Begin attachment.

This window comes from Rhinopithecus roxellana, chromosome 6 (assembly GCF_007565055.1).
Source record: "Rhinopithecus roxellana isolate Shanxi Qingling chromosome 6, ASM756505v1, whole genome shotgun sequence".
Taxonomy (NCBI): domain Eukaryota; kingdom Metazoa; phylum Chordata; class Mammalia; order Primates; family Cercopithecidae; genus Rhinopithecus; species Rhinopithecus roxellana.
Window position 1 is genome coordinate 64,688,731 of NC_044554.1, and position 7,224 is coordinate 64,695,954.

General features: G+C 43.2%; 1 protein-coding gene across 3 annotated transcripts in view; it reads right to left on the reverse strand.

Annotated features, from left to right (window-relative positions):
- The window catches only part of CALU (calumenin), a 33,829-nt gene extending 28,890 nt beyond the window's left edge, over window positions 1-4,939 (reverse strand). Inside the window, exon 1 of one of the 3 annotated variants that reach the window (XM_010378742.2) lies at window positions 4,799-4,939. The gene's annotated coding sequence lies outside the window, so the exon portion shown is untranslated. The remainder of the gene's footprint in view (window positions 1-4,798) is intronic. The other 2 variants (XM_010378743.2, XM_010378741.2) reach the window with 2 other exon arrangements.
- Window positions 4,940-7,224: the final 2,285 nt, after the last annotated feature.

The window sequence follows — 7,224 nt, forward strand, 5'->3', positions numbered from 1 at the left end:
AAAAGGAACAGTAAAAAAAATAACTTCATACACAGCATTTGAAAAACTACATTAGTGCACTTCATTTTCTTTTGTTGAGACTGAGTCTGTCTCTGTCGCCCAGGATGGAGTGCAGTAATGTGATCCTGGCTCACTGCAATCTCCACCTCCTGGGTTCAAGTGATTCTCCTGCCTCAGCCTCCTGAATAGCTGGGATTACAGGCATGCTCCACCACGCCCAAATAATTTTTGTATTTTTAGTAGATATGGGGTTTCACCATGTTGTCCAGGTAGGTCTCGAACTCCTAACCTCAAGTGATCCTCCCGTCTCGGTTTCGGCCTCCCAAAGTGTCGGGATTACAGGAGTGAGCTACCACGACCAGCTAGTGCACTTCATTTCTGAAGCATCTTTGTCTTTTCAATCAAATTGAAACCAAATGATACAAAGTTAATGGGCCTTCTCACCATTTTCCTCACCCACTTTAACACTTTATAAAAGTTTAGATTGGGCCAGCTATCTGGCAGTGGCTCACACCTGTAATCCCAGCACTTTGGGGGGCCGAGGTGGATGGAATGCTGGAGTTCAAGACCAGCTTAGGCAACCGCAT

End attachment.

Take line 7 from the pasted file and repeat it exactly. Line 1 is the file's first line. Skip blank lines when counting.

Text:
- The window catches only part of CALU (calumenin), a 33,829-nt gene extending 28,890 nt beyond the window's left edge, over window positions 1-4,939 (reverse strand). Inside the window, exon 1 of one of the 3 annotated variants that reach the window (XM_010378742.2) lies at window positions 4,799-4,939. The gene's annotated coding sequence lies outside the window, so the exon portion shown is untranslated. The remainder of the gene's footprint in view (window positions 1-4,798) is intronic. The other 2 variants (XM_010378743.2, XM_010378741.2) reach the window with 2 other exon arrangements.